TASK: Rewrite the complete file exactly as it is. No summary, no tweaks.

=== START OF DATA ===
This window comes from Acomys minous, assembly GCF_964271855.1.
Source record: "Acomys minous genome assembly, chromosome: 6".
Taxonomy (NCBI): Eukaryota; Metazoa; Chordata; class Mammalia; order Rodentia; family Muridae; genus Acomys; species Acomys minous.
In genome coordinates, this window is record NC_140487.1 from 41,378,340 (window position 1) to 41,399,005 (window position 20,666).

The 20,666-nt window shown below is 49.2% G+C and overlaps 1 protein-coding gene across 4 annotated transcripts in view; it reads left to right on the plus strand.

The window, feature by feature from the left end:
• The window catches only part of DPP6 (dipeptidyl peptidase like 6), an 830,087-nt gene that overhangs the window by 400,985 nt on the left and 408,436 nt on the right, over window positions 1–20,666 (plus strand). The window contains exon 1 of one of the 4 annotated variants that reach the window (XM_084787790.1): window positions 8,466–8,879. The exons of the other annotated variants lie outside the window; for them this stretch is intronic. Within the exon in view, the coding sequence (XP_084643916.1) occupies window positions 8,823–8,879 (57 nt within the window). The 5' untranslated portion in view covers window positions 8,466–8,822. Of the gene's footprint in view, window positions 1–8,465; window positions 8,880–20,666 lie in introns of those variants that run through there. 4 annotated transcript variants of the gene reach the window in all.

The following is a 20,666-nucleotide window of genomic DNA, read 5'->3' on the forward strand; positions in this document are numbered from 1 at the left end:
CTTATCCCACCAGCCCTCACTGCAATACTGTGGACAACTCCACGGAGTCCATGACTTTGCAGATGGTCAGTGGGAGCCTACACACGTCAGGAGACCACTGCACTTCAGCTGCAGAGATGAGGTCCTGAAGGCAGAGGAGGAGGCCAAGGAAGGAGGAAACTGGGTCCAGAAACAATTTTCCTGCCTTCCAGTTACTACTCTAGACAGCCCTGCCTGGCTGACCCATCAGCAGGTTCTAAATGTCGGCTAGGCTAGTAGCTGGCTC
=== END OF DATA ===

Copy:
This window comes from Acomys minous, assembly GCF_964271855.1.
Source record: "Acomys minous genome assembly, chromosome: 6".
Taxonomy (NCBI): Eukaryota; Metazoa; Chordata; class Mammalia; order Rodentia; family Muridae; genus Acomys; species Acomys minous.
In genome coordinates, this window is record NC_140487.1 from 41,378,340 (window position 1) to 41,399,005 (window position 20,666).

The 20,666-nt window shown below is 49.2% G+C and overlaps 1 protein-coding gene across 4 annotated transcripts in view; it reads left to right on the plus strand.

The window, feature by feature from the left end:
• The window catches only part of DPP6 (dipeptidyl peptidase like 6), an 830,087-nt gene that overhangs the window by 400,985 nt on the left and 408,436 nt on the right, over window positions 1–20,666 (plus strand). The window contains exon 1 of one of the 4 annotated variants that reach the window (XM_084787790.1): window positions 8,466–8,879. The exons of the other annotated variants lie outside the window; for them this stretch is intronic. Within the exon in view, the coding sequence (XP_084643916.1) occupies window positions 8,823–8,879 (57 nt within the window). The 5' untranslated portion in view covers window positions 8,466–8,822. Of the gene's footprint in view, window positions 1–8,465; window positions 8,880–20,666 lie in introns of those variants that run through there. 4 annotated transcript variants of the gene reach the window in all.

The following is a 20,666-nucleotide window of genomic DNA, read 5'->3' on the forward strand; positions in this document are numbered from 1 at the left end:
CTTATCCCACCAGCCCTCACTGCAATACTGTGGACAACTCCACGGAGTCCATGACTTTGCAGATGGTCAGTGGGAGCCTACACACGTCAGGAGACCACTGCACTTCAGCTGCAGAGATGAGGTCCTGAAGGCAGAGGAGGAGGCCAAGGAAGGAGGAAACTGGGTCCAGAAACAATTTTCCTGCCTTCCAGTTACTACTCTAGACAGCCCTGCCTGGCTGACCCATCAGCAGGTTCTAAATGTCGGCTAGGCTAGTAGCTGGCTC